vote on everything
Weird History
31.1k readers

How Prescriptions In The 1980s Sparked The Worst Drug Crisis In US History

Updated 6 Aug 2018 31.1k views15 items

In 2016, an estimated 63,600 people in the United States died from drug overdoses. Around 66% of those deaths involved opioid painkillers - "alternative heroin," including a dangerous synthetic version called fentanyl - as reported by the Centers for Disease Control and Prevention (CDC). The statistic alarmed the public, yet only confirmed the emotional and psychological pain already experienced by the victims and their families.

It also served as a wake-up call to government leadership, which had previously tied the situation to illicit activity and swept it under the rug of stigma. But it proved the US had a significant problem; the country's opioid crisis has become the worst drug epidemic in American history.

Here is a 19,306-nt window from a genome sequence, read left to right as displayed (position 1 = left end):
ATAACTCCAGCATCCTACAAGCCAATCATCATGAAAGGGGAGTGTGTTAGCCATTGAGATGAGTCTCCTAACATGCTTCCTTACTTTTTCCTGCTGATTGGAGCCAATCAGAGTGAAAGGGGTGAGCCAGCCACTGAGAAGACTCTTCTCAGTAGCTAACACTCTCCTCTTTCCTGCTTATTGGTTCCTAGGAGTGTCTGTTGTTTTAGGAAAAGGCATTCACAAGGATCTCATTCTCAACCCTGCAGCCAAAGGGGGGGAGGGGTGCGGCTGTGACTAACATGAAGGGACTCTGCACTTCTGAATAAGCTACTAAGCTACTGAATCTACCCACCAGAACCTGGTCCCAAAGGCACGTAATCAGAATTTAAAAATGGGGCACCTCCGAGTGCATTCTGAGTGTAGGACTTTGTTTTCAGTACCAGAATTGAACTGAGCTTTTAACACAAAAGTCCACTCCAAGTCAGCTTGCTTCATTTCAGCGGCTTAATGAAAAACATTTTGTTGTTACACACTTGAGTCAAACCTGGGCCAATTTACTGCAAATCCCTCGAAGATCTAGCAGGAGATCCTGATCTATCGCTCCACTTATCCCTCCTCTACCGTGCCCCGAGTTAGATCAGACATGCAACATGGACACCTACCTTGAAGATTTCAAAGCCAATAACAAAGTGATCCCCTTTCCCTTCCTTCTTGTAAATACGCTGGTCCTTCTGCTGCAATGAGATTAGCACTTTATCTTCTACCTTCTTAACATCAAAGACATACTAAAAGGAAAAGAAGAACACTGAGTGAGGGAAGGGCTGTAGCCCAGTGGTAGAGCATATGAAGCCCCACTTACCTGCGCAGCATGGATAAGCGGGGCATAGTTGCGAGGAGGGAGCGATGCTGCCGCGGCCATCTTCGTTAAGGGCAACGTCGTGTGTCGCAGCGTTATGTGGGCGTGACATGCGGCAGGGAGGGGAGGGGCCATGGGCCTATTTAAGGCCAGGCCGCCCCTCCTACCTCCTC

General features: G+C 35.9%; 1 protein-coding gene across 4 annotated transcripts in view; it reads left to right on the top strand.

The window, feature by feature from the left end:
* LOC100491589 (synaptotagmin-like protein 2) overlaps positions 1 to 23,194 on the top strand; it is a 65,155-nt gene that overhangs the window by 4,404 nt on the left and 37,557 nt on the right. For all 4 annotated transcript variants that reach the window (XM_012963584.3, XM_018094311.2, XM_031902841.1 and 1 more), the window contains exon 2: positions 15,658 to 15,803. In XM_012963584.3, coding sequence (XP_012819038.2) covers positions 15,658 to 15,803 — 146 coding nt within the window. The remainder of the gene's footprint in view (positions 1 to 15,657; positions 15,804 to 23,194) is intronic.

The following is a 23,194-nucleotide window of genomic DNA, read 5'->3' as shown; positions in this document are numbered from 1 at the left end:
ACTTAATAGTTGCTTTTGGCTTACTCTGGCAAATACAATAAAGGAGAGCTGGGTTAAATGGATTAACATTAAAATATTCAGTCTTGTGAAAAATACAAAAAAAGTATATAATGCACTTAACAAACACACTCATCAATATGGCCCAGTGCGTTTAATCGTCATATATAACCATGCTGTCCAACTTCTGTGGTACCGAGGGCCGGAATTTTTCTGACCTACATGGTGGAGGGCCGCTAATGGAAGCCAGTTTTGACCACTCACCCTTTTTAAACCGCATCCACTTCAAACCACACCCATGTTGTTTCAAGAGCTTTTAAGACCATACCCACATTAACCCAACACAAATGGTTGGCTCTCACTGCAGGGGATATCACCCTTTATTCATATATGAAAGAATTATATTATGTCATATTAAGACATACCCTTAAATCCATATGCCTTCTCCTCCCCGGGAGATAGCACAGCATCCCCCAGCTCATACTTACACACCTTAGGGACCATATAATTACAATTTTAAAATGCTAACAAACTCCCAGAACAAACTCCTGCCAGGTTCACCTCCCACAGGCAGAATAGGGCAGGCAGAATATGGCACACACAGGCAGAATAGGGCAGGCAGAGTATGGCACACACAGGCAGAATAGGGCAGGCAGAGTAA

Opioid painkillers are helpful for people who experience chronic pain, whether due to illness or influenced by their profession; unfortunately, these drugs may also lead to severe addiction. Medical professionals, pharmaceutical lobbies, and politicians have all played a role, but the crisis remains everybody's problem, affecting people of every race and income level.

The US opioid epidemic began when prescription painkillers debuted in the 1980s and became mass-marketed by pharmaceutical companies in the 1990s. However, using opioids to fight pain dates back to ancient times. Poppy plant derivations include morphine, heroin, and painkillers such as Percocet and Vicodin. When counterfeit synthetics began replacing pure opium, the situation worsened.

Banning these drugs isn't a viable option for thousands of people who live with debilitating physical pain. This epidemic is complicated due to many factors and the lack of easy answers, but considering the opioid epidemic statistics surge every year, the US needs a solution soon.

PopularHistoryAmericaUS HistoryMedicineWeird History